The 2024 State, Foreign Operations, and Related Programs (SFOPS) appropriations bill includes flat funding for the President’s Emergency Plan for AIDS Relief at $4.395 billion, and $1.65 billion for the Global Fund to Fight AIDS, Tuberculosis and Malaria. In an extremely challenging funding environment, this was not entirely unexpected. However, it does create further challenges in meeting the goal of ending HIV as a public health threat by 2030. 

The legislation also includes a one-year extension of the expired authorization for PEPFAR. Though not the multi-year reauthorization that advocates have been pushing for, it demonstrates continued bipartisan support for the program. Advocates vow to redouble efforts to secure a five year reauthorization, which is essential to partners relying on the U.S.’s commitment and to maintain fragile gains in the fight against HIV. 

PEPFAR is a shining example of U.S. global health leadership and remains the largest commitment by any nation to address a single disease in history. It supports life-saving antiretroviral treatment for nearly 20.5 million people and ensures 7 million orphans, vulnerable children, and their caregivers have access to critical care and support services. Since its inception, more than 5.5 million new infections have been averted in children.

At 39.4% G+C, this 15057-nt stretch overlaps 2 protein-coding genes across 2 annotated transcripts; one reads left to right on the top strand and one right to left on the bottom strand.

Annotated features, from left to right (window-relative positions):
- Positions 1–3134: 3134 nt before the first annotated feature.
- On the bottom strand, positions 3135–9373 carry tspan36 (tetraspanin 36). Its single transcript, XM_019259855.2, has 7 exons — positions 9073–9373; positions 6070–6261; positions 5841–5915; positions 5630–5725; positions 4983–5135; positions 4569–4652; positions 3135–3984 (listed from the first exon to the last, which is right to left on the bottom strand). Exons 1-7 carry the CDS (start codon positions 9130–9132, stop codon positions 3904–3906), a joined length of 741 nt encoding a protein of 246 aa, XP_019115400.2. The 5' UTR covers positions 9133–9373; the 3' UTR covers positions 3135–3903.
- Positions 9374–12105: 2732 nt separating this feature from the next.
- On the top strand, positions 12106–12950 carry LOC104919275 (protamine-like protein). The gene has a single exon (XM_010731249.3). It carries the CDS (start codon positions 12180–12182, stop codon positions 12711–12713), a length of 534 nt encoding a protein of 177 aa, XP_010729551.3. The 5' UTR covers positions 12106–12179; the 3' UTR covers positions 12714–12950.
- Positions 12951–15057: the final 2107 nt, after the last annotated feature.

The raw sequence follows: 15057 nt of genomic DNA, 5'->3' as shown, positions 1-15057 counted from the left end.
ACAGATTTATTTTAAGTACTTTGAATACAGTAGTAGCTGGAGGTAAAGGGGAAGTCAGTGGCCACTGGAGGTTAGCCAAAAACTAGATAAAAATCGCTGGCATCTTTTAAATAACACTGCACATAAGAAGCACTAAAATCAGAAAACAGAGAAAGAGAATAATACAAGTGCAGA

By working hand in hand with countries and partners like PEPFAR, the Global Fund’s efforts have saved more than 59 million lives since 2002. As of 2022, the Global Fund supported 24.5 million people on antiretroviral treatment for HIV, treated 6.7 million people for TB, and distributed 219.7 million insecticide-treated bed nets for malaria prevention. Despite the tremendous progress made on HIV globally, every week nearly 4,000 young women aged 15-24 are infected with HIV worldwide. Global Fund investments in programs that support adolescent girls and young women in 13 priority countries have led to a 67% decrease in the HIV incidence rate amongst that population since 2010.

PEPFAR and the Global Fund are saving lives, but they require sustained funding and political will to do so. As FY25 budget discussions begin, the Global AIDS Policy Partnership calls on Congress to continue strong U.S. leadership and support to end the global HIV epidemic.